I realize that I had lost my ‘like’ for my church. And in that state I nearly lost my ‘love’ for many of the people in this church.
Over the past 3-5 years there have been too many disappointments, hope deferred, too much giving power to those who have left – to their likes and dislikes, etc. My thoughts some days were consumed with their parting words, their parting shots at us, the pastors of this church. Some were my friends, some not as well known.
The cumulative effect of trying hard to help, trying hard to please, trying hard to minister to some of these people took it’s toll.
I found myself in a place where I realized that I didn’t like my church.
The one I have given most of my time, energy, and resources to.
The one Marty and I planted with such hope and zeal some 13 years ago.
The one where I had fun in the beginning getting to know and train up people to lead.
Yep. That one.
So here I am in May of 2011, getting ready for our first ever Sabbatical. Ten weeks of a much needed rest. A break from this church that I was supposed to ‘like’ and didn’t like anymore.
When suddenly God…
Used an autistic child named Dylan to interrupt our service, our church as usual. The one I no longer liked.
Dylan was a guest that day. So was his mom. She chose to sit right up front. Dylan decided to ‘preach’. Out loud, up front, moving and mimicking Marty as he attempted to teach.
Marty, after quite some time at this attempt, realizing that the people were riveted on Dylan’s ‘preaching’, decided to draw attention to what was happening.
He realized that God was in this interruption. This ‘elephant in the room’, (not Dylan) the God -timed interruption, had to be addressed. Hearts were on the line. There was an opportunity here to allow God to touch our hearts as we were being interrupted and stretched.
So as Marty brought autism front and center, to the platform, the tension in the room seemed to melt. Hearts seemed to be softened.
Let’s listen. What is God saying to us right now?
I began to look around the room and realized that all of our regular attending families that had children with autism were present. This doesn’t happen very often as it is very hard to pull the family together and physically get to church when you have an autistic child.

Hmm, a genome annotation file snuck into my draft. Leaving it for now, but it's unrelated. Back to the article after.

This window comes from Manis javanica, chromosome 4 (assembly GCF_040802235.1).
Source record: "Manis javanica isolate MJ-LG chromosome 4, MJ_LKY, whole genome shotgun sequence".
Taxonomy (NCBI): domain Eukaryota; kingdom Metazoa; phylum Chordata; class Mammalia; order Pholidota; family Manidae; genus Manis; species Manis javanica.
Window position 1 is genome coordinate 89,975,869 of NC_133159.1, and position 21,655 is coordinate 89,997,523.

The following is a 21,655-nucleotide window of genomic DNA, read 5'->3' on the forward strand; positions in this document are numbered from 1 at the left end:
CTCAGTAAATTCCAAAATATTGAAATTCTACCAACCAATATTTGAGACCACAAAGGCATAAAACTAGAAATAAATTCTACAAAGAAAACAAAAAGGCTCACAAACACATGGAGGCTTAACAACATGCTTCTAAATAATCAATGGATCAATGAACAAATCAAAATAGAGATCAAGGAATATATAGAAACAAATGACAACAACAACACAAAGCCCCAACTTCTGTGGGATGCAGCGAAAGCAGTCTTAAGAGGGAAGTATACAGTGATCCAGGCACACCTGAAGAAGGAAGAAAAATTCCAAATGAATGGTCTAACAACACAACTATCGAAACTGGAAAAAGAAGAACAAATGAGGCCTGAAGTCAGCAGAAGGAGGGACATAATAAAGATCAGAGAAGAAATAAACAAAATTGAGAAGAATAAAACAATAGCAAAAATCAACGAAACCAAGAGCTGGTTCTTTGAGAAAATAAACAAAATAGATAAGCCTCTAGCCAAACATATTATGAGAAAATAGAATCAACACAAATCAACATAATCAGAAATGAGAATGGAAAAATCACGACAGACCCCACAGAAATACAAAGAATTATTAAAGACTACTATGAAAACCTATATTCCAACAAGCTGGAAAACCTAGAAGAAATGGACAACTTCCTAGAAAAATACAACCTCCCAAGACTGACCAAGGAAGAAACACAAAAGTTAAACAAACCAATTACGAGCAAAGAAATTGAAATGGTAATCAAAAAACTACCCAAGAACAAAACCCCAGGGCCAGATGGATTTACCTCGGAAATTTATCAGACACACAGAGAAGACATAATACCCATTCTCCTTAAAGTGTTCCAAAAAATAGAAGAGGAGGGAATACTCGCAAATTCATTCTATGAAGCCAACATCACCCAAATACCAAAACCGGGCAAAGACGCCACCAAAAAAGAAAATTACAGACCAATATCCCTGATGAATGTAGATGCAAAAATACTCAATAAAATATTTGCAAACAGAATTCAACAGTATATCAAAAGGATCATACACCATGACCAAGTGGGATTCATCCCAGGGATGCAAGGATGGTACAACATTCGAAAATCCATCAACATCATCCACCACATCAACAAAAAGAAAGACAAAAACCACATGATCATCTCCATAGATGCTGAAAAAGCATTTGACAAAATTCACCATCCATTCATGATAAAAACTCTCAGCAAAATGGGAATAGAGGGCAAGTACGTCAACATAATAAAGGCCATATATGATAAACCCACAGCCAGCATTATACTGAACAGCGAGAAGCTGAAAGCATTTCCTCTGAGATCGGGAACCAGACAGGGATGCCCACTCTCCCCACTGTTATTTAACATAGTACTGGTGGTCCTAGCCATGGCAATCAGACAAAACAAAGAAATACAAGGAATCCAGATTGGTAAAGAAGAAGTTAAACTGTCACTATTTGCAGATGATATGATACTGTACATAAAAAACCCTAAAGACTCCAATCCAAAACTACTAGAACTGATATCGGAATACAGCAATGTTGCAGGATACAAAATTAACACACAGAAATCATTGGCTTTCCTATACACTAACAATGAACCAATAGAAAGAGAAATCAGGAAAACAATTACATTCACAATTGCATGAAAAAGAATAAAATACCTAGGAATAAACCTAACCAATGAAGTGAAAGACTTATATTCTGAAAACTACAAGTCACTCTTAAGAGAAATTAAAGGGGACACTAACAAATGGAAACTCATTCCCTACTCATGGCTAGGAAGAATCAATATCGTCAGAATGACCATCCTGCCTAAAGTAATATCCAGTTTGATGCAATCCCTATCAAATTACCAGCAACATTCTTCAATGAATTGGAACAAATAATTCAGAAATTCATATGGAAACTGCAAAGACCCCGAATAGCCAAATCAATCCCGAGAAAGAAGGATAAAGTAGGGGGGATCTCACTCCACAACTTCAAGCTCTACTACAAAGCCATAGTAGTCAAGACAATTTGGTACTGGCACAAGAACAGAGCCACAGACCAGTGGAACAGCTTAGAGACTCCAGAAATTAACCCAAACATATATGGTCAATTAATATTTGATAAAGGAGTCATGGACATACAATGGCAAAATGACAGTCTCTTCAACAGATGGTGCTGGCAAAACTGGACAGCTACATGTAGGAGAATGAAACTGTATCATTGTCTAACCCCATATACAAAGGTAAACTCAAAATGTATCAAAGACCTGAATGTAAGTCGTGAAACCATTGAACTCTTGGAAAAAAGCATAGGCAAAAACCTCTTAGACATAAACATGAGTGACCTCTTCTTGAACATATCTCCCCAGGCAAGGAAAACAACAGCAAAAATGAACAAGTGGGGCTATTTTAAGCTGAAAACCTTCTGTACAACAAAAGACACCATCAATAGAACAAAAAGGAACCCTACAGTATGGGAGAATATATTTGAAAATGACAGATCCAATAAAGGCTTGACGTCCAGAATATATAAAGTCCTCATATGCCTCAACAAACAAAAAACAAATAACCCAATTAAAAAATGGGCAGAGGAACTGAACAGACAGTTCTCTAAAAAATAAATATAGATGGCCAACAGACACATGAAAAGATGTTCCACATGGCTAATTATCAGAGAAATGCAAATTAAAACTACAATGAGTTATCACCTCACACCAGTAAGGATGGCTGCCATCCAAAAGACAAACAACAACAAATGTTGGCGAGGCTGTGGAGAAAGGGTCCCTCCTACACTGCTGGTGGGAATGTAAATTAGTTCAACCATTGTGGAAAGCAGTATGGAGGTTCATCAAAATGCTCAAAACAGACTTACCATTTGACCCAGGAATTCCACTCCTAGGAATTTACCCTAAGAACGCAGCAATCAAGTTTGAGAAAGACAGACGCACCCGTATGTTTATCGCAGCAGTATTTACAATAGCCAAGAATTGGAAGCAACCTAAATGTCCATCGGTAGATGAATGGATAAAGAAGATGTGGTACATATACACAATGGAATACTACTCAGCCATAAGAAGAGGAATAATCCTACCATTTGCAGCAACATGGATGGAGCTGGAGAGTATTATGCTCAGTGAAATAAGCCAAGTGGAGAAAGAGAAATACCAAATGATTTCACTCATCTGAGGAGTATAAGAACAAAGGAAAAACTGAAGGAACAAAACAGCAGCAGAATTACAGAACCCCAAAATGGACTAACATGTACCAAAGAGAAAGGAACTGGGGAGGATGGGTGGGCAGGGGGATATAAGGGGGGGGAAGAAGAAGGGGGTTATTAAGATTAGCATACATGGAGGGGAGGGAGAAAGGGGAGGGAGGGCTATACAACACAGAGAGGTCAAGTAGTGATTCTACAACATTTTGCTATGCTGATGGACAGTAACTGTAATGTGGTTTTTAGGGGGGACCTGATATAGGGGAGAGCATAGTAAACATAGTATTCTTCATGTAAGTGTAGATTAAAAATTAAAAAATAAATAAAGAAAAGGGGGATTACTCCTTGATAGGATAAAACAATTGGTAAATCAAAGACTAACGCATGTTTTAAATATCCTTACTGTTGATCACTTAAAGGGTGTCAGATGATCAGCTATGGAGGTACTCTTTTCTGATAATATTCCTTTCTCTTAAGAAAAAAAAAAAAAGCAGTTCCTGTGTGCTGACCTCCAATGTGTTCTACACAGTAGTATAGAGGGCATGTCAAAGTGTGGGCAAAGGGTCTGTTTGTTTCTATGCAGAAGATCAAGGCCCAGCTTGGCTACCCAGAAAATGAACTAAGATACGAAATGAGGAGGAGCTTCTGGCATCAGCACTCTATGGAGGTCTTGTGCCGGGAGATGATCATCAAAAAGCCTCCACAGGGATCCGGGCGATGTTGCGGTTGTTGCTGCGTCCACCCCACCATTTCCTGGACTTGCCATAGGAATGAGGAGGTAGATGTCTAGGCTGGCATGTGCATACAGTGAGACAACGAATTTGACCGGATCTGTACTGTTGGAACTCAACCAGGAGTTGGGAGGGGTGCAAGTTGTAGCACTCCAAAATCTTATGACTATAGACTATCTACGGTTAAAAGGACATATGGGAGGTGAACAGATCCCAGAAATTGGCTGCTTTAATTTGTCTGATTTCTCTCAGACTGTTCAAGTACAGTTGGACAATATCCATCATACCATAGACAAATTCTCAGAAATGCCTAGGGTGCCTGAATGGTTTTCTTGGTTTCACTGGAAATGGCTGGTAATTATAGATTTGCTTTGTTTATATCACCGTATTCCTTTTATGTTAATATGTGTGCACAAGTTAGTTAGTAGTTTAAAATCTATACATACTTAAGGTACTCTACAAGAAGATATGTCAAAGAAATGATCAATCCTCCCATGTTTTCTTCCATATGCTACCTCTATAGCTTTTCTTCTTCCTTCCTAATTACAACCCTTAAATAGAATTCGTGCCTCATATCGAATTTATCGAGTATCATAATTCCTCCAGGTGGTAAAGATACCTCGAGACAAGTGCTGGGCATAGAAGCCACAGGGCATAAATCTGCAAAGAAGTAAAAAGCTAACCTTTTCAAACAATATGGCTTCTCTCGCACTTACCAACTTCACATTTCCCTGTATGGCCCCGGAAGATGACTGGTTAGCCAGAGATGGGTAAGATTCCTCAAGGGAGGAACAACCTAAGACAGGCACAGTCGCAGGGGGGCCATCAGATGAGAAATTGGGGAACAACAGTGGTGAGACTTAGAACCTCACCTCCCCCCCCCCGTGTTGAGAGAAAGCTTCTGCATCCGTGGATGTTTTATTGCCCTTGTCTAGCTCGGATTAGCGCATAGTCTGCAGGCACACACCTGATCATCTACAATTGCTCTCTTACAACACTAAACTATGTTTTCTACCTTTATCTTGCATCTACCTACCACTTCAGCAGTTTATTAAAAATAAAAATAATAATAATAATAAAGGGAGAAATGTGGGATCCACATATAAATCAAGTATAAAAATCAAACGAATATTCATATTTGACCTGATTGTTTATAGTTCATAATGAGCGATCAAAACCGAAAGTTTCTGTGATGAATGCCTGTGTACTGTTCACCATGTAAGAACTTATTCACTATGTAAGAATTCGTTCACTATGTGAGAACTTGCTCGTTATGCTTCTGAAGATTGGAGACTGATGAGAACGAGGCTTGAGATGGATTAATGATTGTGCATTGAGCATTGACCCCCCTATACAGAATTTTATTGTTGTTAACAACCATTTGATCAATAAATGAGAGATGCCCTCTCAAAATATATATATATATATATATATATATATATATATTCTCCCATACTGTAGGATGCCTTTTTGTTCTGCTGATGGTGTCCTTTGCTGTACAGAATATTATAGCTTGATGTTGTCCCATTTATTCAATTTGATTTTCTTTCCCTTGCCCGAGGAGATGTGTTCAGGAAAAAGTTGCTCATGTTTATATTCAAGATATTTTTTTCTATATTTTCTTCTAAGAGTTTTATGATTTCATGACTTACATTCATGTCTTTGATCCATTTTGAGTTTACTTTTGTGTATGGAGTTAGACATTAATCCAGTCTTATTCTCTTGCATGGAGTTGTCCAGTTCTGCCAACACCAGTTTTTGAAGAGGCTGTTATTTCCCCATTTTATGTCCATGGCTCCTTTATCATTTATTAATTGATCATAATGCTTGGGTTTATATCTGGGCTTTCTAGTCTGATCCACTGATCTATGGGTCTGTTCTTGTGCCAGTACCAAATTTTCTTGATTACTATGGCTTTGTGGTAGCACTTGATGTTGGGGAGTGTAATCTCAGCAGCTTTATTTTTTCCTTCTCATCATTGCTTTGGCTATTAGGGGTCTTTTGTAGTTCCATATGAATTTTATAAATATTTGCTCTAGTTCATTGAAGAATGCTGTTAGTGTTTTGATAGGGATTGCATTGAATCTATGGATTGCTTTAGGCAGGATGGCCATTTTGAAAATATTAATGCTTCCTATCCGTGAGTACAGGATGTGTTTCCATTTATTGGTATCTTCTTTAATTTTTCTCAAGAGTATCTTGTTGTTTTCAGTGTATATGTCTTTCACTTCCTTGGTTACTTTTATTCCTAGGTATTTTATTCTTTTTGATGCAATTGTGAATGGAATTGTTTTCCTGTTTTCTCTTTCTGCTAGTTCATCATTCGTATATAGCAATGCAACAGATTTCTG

God gave me direction as I listened to Him. He said to bring all the families with autistic children up front. Then call all the men that were fathers or grandfathers up and ask them to bless these children, their families.
I then asked others, women, mothers, children to come forward and surround these families as pillars of prayer, holding them up in their tiredness and hopelessness.
And the people came forward. Men, women and children surrounded these heartbroken, weary families.
One man who never had the opportunity to be a father, gave a testimony in tears, confessing that he was one of those getting really irritated that a mother would let her child interrupt the sermon but when Marty began to explain the situation, that autism was involved, he began to weep, God began to change his heart. So he came up front to publicly apologize to Dylan and to his mom for his attitude.
This ‘elephant in the room, God- timed interruption’ seemed to be the ticket to my road to recovery. My road to beginning to like my church again.
As a swell of satisfaction permeated my heart, something bigger than my ability to recover this liking and loving thing again was taking place.
There was a feeling of satisfaction. That’s the word I was hearing. Satisfied. Ahhh…I could feel some release from the angst that seemed to be with me every time I entered our church.
And then over the next couple of Sundays, God broke in with moments of satisfaction. It was a deep feeling, a sudden in-breaking. Homegrown worship songs that touched and began to heal our hearts, a new sense of community rising from the ashes of God’s dismantle. Ahhhh…
And then it was time to start this 10 week journey of sabbatical rest.
And I started the journey with a grateful heart…